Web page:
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Vietnam has temporarily suspended the use of its first home-grown African swine fever vaccine after dozens of pigs inoculated with the shots died this month, state media reported on Wednesday.
The pigs were among around 600 pigs at several farms in the central province of Phu Yen having been injected with the NAVET-ASFVAC vaccine developed by Navetco, a company owned by the agriculture ministry, reported Nhan Dan newspaper.
“We have set up a working group to travel to the province to investigate the deaths of the pigs,” said an agriculture ministry official, who declined to be named as he’s not authorised to speak to media.
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Navetco didn’t immediately respond to a Reuters request for comment.
African swine fever is harmless to humans but often fatal to pigs. It originated in Africa before spreading to Europe and Asia and has killed hundreds of millions of pigs.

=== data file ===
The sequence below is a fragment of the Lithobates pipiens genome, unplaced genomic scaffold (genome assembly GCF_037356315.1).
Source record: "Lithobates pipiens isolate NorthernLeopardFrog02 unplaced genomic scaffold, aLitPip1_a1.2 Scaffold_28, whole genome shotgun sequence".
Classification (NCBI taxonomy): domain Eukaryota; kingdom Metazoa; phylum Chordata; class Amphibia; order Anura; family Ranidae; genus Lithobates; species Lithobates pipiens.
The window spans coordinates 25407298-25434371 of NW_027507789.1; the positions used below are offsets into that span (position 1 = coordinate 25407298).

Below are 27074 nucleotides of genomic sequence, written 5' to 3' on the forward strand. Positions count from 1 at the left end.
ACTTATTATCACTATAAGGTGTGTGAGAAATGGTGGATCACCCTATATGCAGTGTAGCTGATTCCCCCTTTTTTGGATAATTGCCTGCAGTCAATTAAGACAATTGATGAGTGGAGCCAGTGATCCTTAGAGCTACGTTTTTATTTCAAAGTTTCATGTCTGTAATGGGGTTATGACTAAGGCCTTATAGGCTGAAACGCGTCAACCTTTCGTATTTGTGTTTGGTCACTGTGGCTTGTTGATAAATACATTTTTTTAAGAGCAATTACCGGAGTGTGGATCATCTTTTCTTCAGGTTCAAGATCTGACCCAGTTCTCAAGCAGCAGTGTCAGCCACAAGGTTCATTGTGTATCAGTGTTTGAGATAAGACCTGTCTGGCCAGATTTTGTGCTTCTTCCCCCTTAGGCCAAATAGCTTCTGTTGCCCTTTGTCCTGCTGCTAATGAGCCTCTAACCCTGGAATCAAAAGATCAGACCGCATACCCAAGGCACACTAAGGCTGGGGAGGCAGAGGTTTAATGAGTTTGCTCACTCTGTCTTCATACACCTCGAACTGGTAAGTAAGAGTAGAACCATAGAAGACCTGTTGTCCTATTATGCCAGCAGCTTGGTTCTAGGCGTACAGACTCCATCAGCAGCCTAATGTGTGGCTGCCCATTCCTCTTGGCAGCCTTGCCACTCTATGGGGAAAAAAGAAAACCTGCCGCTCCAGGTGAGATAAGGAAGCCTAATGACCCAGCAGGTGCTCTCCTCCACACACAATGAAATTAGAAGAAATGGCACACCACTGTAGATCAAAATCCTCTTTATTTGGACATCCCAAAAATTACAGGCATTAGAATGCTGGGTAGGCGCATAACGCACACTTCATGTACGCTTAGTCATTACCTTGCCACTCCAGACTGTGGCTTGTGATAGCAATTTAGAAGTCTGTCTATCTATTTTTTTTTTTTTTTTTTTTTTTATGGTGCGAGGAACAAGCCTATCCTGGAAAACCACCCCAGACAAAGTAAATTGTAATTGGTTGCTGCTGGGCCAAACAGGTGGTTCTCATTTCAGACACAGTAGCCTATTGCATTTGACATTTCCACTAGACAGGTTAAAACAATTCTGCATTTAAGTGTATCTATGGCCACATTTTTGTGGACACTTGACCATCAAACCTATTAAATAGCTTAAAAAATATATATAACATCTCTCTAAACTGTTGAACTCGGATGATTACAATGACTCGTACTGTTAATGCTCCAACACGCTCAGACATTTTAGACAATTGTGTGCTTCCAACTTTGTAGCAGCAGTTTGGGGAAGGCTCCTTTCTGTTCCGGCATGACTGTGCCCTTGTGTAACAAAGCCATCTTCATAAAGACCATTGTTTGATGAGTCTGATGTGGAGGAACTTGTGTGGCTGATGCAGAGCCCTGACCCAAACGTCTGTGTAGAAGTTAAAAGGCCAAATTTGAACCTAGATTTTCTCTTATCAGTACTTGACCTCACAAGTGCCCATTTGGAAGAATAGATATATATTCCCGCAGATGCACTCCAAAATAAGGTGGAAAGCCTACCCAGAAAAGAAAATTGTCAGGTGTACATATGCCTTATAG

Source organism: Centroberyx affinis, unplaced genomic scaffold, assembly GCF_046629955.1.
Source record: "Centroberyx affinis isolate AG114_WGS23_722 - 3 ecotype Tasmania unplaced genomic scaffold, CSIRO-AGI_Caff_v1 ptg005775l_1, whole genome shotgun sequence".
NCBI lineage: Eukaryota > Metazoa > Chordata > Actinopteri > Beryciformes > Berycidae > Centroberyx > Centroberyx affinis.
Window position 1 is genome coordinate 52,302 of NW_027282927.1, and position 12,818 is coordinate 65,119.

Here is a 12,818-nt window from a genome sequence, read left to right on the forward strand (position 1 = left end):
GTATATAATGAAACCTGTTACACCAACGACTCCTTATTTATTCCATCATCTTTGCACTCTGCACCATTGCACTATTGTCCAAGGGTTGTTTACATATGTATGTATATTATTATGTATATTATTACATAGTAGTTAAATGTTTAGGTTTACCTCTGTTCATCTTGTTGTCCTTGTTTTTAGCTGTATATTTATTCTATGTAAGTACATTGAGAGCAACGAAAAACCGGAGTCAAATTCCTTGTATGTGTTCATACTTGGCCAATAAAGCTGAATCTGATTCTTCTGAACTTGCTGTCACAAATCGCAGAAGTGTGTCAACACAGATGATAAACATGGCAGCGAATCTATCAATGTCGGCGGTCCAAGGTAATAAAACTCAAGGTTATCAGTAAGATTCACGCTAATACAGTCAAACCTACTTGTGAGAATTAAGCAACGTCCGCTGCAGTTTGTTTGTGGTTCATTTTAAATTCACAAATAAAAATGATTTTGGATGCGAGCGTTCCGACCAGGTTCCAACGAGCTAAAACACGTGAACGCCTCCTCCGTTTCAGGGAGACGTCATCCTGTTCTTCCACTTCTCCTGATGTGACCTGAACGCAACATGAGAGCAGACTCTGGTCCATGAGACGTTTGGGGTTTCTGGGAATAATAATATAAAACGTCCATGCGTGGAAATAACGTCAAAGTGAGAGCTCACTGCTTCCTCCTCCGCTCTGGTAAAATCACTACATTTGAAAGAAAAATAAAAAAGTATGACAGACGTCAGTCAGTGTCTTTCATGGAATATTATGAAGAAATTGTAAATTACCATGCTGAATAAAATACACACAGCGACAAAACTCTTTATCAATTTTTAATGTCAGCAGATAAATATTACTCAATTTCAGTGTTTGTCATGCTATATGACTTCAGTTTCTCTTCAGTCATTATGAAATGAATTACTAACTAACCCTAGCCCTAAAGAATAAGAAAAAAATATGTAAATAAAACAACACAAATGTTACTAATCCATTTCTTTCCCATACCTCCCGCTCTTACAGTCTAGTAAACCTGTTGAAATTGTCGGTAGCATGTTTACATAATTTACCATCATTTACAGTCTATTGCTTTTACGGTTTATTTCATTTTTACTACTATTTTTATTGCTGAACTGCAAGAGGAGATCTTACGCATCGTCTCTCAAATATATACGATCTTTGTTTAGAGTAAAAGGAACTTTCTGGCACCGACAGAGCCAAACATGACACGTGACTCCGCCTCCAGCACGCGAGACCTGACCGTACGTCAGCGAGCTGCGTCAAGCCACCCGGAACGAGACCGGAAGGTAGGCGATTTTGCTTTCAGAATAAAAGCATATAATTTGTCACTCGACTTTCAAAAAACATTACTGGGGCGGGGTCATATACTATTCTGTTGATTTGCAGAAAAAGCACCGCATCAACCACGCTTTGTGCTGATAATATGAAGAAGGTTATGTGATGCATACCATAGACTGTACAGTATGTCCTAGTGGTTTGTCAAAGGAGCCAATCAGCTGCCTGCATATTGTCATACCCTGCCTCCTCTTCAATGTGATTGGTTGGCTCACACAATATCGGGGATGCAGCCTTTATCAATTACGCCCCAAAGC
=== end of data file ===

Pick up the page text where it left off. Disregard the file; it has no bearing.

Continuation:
It was first detected in Vietnam in 2019 and forced the country to cull around 20% of its hog herd the following year.
The outbreak has so far this year spread to 753 areas in 47 provinces in Vietnam, leading to the culling of 36,500 pigs, according to the agriculture ministry.
Vietnam in June announced that it had successfully developed a vaccine to administer to pigs to fight African swine fever, with the aim of becoming the first country to commercially produce and export it.
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The agriculture ministry had earmarked 600,000 doses of the vaccine for domestic use from July this year.